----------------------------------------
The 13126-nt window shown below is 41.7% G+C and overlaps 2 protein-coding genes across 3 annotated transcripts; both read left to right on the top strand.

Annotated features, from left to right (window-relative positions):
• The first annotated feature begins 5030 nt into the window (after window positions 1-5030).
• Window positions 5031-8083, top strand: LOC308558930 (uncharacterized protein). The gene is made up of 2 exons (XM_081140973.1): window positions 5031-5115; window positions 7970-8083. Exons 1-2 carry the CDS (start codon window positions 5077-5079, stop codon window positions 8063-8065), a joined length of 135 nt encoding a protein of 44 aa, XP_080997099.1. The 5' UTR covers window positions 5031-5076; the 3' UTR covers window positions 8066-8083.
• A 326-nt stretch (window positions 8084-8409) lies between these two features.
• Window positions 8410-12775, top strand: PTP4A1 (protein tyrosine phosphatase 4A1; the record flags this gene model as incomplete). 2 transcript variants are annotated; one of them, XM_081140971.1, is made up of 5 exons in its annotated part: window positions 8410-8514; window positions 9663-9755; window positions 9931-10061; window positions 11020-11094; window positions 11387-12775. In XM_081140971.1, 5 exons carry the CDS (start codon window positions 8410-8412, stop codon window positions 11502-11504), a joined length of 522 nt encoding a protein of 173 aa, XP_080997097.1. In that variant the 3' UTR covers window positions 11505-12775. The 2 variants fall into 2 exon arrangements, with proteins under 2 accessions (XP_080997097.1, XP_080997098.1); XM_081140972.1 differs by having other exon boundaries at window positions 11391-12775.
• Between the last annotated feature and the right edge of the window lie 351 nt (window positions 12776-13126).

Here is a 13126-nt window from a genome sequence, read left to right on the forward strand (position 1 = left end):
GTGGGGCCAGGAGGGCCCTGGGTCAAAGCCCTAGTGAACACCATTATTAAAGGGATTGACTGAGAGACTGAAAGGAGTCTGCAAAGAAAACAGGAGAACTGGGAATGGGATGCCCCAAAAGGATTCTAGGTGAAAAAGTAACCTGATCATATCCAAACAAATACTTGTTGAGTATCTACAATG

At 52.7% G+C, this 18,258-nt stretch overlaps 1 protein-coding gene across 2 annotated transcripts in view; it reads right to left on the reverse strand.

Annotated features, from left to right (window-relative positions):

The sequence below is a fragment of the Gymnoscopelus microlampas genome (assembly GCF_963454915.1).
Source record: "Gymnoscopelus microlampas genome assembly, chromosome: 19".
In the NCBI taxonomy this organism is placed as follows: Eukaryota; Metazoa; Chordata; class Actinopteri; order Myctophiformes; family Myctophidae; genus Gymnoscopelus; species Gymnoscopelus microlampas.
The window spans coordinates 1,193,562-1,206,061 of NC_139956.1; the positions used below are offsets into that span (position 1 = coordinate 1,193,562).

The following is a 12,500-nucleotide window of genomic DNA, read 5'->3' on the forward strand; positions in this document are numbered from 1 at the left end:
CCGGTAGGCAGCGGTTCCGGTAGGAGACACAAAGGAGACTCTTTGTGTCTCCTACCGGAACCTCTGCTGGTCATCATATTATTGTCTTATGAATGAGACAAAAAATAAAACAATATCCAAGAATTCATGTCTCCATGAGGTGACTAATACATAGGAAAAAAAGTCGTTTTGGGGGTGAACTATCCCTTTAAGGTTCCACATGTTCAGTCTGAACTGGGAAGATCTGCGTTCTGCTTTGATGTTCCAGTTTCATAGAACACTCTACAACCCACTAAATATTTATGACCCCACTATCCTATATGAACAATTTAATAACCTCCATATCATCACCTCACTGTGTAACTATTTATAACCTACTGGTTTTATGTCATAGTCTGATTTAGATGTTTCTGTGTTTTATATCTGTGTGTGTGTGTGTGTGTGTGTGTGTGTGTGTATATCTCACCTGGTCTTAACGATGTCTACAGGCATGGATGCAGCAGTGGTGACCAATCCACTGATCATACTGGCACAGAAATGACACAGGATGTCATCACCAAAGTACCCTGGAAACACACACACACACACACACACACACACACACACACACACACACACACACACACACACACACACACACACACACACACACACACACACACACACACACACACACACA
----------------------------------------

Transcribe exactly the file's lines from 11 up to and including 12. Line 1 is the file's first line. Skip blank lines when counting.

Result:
Annotated features, from left to right (window-relative positions):

The sequence below is a fragment of the Gymnoscopelus microlampas genome (assembly GCF_963454915.1).